The Royal Opera House, Covent Garden resounded to the words of Happy Birthday for one of its greatest stars. Dame Kiri Te Kanawa celebrated her 70th birthday in what was her first performance for 17 years.
“I always wanted to do it here. I was very lucky that Covent Garden was able to give me this opportunity. I’m really, really thrilled,” she enthused.
The New Zealand-born soprano had her international breakthrough at Covent Garden singing the role of Countess Almaviva in Mozart’s ‘The Marriage of Figaro’ in 1971.
Gaetano Donizetti’s comic opera ‘The Daughter of the Regiment’ (‘La Fille du régiment’) is currently being staged at the opera house.
By a strange coincidence, when she was studying at the London Opera Centre more than 40 years ago, this was the very first opera she saw when she was invited to watch it from Covent Garden’s Royal Box.
“Covent Garden at that time was very special. It was very special for me because you know I’d reached heaven and I’m sort of waiting to be kicked out and get down to work, to get back up here again. It was a very special time way back in 1967,” she explained, adding the cast in that production was legendary.
“It was Luciano Pavarotti and Joan Sutherland. She was one of my great idols. I idolised her. I didn’t know anything about ‘The Daughter of the Regiment’ and I thought, gosh that tenor is singing a lot of high notes. And I thought, very impressive,” she told euronews.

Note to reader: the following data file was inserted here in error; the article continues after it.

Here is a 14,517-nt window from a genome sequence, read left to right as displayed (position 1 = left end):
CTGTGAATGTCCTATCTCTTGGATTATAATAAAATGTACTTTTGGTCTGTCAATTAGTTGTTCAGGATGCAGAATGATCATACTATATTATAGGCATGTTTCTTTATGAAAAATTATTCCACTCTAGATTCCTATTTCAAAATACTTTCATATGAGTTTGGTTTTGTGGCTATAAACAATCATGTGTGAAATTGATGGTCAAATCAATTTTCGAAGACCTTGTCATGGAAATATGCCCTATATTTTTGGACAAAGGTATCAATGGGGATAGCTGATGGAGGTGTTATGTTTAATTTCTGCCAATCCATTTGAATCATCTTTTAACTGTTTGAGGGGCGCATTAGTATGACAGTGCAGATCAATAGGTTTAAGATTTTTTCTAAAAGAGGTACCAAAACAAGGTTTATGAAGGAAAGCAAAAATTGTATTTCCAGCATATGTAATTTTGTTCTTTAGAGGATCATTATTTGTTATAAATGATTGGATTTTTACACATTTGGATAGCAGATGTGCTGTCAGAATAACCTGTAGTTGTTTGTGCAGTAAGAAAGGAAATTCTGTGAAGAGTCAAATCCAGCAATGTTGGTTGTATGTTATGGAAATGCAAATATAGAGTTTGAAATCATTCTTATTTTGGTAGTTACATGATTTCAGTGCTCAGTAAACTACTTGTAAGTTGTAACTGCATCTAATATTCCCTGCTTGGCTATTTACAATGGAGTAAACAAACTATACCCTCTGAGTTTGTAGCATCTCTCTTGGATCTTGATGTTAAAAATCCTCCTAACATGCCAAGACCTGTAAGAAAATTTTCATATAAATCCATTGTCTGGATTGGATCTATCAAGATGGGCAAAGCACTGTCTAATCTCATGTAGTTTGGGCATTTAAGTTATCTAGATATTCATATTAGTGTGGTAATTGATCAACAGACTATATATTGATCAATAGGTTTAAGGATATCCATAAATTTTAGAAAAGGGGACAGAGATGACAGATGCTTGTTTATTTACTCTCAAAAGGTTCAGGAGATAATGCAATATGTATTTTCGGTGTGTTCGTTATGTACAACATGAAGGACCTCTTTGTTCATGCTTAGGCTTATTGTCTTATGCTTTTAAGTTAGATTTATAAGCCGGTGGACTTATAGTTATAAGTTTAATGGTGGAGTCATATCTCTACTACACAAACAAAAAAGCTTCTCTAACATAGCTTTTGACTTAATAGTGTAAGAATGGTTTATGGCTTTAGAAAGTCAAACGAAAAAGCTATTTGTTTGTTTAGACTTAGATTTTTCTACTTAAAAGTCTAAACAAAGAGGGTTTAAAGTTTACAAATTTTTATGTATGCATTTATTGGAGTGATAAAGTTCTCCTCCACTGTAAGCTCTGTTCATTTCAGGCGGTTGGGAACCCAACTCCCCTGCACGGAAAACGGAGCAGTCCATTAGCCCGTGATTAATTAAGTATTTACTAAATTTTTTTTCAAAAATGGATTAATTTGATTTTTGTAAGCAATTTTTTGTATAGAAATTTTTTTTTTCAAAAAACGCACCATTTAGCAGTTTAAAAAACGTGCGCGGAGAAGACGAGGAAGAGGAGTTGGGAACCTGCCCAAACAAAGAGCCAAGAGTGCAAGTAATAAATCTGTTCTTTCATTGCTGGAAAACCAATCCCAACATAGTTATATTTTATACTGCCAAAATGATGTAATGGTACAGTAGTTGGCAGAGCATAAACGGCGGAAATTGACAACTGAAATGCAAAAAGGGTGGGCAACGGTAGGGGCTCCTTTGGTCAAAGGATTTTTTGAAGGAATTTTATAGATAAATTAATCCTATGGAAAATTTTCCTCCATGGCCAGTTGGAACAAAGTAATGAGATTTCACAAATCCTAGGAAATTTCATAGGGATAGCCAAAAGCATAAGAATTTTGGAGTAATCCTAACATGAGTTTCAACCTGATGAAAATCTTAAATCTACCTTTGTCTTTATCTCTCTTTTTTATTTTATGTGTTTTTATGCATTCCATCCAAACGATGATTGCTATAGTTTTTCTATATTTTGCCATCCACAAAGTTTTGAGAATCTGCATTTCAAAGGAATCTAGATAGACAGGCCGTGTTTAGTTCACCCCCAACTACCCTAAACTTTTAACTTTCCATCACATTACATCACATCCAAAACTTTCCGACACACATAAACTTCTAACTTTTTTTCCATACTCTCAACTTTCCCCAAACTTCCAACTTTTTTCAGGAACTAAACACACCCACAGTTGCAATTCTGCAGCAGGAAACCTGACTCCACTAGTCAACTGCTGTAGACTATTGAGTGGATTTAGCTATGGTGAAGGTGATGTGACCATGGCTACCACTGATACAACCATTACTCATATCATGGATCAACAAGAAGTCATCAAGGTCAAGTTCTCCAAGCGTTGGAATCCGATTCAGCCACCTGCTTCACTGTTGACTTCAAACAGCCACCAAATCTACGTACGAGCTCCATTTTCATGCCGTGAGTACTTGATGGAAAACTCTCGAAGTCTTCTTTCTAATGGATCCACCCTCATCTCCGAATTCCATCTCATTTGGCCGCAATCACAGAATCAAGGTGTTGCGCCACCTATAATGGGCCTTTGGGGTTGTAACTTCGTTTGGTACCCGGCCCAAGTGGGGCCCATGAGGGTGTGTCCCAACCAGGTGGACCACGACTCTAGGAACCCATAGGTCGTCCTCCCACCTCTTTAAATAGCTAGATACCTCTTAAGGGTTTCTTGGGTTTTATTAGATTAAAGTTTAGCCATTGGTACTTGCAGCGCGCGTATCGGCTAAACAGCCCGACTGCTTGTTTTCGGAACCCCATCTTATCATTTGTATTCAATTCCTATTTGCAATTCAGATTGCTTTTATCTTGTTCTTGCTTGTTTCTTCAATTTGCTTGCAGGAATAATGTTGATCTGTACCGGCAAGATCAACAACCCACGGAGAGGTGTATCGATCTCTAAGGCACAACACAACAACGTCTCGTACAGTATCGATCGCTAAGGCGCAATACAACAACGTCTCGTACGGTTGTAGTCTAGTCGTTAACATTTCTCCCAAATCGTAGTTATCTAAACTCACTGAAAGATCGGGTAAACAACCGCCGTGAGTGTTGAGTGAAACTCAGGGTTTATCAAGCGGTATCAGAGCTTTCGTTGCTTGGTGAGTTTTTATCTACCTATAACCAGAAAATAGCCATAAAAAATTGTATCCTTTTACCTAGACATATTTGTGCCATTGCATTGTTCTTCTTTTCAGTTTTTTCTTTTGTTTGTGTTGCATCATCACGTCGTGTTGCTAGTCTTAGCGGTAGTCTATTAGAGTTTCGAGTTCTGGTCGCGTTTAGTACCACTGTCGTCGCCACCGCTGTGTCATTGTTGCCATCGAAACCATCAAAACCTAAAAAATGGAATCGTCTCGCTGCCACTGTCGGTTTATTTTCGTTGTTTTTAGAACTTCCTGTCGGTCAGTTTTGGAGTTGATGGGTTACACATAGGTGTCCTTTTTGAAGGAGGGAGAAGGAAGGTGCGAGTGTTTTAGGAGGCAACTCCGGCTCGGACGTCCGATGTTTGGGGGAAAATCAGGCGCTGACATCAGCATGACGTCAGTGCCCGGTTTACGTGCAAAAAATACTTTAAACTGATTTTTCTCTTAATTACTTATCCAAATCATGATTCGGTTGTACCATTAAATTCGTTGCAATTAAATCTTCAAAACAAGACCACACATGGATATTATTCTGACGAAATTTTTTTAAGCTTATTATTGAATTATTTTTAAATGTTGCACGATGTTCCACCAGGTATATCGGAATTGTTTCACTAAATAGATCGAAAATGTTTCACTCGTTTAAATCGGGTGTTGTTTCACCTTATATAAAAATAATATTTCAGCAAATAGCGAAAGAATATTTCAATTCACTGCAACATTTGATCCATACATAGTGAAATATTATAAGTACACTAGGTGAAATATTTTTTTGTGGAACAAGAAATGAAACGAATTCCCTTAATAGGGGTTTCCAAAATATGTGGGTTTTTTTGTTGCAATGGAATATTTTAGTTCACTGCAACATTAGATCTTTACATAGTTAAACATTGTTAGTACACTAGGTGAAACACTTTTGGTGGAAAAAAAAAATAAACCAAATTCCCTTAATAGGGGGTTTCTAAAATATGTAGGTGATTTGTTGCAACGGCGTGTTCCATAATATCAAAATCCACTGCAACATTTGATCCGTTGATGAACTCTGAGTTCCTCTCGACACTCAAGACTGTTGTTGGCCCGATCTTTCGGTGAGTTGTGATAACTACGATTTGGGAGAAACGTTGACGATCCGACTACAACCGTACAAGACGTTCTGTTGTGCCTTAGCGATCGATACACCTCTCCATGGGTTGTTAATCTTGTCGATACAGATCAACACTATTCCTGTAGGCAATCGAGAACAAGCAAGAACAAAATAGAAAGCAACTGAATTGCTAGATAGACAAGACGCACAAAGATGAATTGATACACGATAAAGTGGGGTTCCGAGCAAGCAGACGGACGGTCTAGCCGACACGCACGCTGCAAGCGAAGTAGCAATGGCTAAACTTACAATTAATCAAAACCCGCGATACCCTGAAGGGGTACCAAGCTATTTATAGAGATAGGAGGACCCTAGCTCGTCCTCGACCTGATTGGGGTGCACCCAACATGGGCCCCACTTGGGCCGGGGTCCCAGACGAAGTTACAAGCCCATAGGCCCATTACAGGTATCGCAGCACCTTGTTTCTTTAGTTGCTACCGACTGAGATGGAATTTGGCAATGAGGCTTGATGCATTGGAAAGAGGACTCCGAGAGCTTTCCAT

Now Juan Diego Flórez is following in the footsteps of Pavarotti. The Peruvian tenor called the Italian maestro Pavarotti just before his first appearance as ‘Tonio’ at Covent Garden.
Flórez recalled: “Actually I was in the wings, I was there before my scene and I said to him: maestro, you know I’m going to sing this role and the last one who sung it was you. Just tell me some words: ‘Ah you’re going to be fine’ – because he called me champion – ‘Campione, Campione you’re going to be fine, don’t worry’.”
In Laurent Pelly’s production, Kiri Te Kanawa appears as the frightful La Duchesse de Crakentorp, normally a non-singing part, but for this special occasion she performs an arietta (a small aria) by Puccini.
“She is always angry because things aren’t working her way and she thinks she is above every body and certainly grander then any body else and every one else is beneath her. She is one of those horrible people that you never really want to meet at any time,” she said of the character she was playing..
Besides her career on stage, Kiri Te Kanawa has put her heart and soul into supporting young talent.
“I have had an amazing career. I would like them to have the same. The world of opera is different today. The study is harder. When we are mentoring, and when we are funding these young people, the reward is their success. That’s all I want is success for the young people,” she concluded.
In this edition of Musica you can hear abstracts from:
Gaetano Donizetti: ‘La Fille du régiment’
Giacomo Puccini: Edgar: ‘O fior del giorno’